Recent ancient DNA studies on European Neolithic human populations have provided persuasive evidence of a major migration of farmers originating from the Aegean, accompanied by sporadic hunter-gatherer admixture into early Neolithic populations, but increasing toward the Late Neolithic. In this context, ancient mitochondrial DNA data collected from the Neolithic necropolis of Gurgy (Paris Basin, France), the largest mitochondrial DNA sample obtained from a single archeological site for the Early/Middle Neolithic period, indicate little differentiation from farmers associated to both the Danubian and Mediterranean Neolithic migration routes, as well as from Western European hunter-gatherers. To test whether this pattern of differentiation could arise in a single unstructured population by genetic drift alone, we used serial coalescent simulations. We explore female effective population size parameter combinations at the time of the colonization of Europe 45000 years ago and the most recent of the Neolithic samples analyzed in this study 5900 years ago, and identify conditions under which population panmixia between hunter-gatherers/Early-Middle Neolithic farmers and Gurgy cannot be rejected. In relation to other studies on the current debate of the origins of Europeans, these results suggest increasing hunter-gatherer admixture into farmers’ group migrating farther west in Europe.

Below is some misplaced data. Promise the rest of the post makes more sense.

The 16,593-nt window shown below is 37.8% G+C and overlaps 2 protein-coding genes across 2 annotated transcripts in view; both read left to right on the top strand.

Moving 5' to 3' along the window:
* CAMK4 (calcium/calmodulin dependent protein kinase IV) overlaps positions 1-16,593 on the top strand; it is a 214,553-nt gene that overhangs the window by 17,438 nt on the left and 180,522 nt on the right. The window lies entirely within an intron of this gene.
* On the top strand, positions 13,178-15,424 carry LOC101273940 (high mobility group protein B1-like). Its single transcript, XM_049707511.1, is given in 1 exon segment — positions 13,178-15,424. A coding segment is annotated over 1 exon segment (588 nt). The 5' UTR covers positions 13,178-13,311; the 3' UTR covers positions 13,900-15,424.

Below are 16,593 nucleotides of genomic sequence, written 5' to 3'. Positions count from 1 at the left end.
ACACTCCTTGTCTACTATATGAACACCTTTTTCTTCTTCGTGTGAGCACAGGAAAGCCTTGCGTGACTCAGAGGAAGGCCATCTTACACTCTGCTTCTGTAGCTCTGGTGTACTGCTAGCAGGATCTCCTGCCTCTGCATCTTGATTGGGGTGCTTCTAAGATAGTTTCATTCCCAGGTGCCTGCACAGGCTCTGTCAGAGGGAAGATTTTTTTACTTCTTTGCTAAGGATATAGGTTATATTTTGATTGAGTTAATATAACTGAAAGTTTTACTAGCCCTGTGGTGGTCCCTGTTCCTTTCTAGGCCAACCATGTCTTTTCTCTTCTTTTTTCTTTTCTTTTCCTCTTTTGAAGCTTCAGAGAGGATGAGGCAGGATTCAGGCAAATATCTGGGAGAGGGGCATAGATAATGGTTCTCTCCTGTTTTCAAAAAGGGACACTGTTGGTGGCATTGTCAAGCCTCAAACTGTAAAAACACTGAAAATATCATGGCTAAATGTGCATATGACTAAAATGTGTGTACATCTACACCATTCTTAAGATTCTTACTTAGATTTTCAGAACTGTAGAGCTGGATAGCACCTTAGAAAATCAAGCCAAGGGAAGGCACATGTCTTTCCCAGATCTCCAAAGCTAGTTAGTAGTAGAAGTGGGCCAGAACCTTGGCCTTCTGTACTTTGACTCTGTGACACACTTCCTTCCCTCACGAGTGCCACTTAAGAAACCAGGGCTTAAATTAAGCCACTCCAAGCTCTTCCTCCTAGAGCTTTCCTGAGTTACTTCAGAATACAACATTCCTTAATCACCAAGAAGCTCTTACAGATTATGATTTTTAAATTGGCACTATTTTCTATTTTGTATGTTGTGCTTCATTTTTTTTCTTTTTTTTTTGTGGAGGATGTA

- Rivollat, M., Rottier, S., Couture, C., Pemonge, M.H., Mendisco, F., Thomas, M.G., Deguilloux, M.F. and Gerbault, P. (2017). Investigating mitochondrial DNA relationships in Neolithic Western Europe through serial coalescent simulations. European Journal of Human Genetics, in press, in press.
Peoples: European Neolithic human populations | Places: France | Topics: Neolithic and Neolithic necropolis of Gurgy | DNA Type: mtDNA